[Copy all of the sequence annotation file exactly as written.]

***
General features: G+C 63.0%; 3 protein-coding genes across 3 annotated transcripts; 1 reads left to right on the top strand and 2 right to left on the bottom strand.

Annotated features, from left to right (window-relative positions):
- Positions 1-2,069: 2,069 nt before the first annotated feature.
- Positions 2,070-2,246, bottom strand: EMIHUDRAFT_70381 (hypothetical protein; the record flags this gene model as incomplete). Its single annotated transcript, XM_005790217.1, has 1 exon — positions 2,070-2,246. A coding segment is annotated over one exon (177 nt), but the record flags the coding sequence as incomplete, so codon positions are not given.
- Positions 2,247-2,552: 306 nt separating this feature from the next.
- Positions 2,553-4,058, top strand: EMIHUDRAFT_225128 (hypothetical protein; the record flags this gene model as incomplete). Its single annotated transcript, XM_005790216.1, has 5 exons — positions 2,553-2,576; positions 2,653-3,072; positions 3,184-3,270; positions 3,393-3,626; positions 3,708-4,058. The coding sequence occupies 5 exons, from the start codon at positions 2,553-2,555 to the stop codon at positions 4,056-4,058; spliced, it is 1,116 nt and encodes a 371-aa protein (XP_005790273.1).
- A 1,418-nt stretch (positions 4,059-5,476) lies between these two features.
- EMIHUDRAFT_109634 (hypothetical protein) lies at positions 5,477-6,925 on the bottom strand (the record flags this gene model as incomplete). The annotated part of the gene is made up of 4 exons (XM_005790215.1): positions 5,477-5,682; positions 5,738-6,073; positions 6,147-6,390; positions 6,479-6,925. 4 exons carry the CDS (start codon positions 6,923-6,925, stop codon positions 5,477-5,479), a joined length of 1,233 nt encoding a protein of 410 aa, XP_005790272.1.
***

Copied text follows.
General features: G+C 63.0%; 3 protein-coding genes across 3 annotated transcripts; 1 reads left to right on the top strand and 2 right to left on the bottom strand.

Annotated features, from left to right (window-relative positions):
- Positions 1-2,069: 2,069 nt before the first annotated feature.
- Positions 2,070-2,246, bottom strand: EMIHUDRAFT_70381 (hypothetical protein; the record flags this gene model as incomplete). Its single annotated transcript, XM_005790217.1, has 1 exon — positions 2,070-2,246. A coding segment is annotated over one exon (177 nt), but the record flags the coding sequence as incomplete, so codon positions are not given.
- Positions 2,247-2,552: 306 nt separating this feature from the next.
- Positions 2,553-4,058, top strand: EMIHUDRAFT_225128 (hypothetical protein; the record flags this gene model as incomplete). Its single annotated transcript, XM_005790216.1, has 5 exons — positions 2,553-2,576; positions 2,653-3,072; positions 3,184-3,270; positions 3,393-3,626; positions 3,708-4,058. The coding sequence occupies 5 exons, from the start codon at positions 2,553-2,555 to the stop codon at positions 4,056-4,058; spliced, it is 1,116 nt and encodes a 371-aa protein (XP_005790273.1).
- A 1,418-nt stretch (positions 4,059-5,476) lies between these two features.
- EMIHUDRAFT_109634 (hypothetical protein) lies at positions 5,477-6,925 on the bottom strand (the record flags this gene model as incomplete). The annotated part of the gene is made up of 4 exons (XM_005790215.1): positions 5,477-5,682; positions 5,738-6,073; positions 6,147-6,390; positions 6,479-6,925. 4 exons carry the CDS (start codon positions 6,923-6,925, stop codon positions 5,477-5,479), a joined length of 1,233 nt encoding a protein of 410 aa, XP_005790272.1.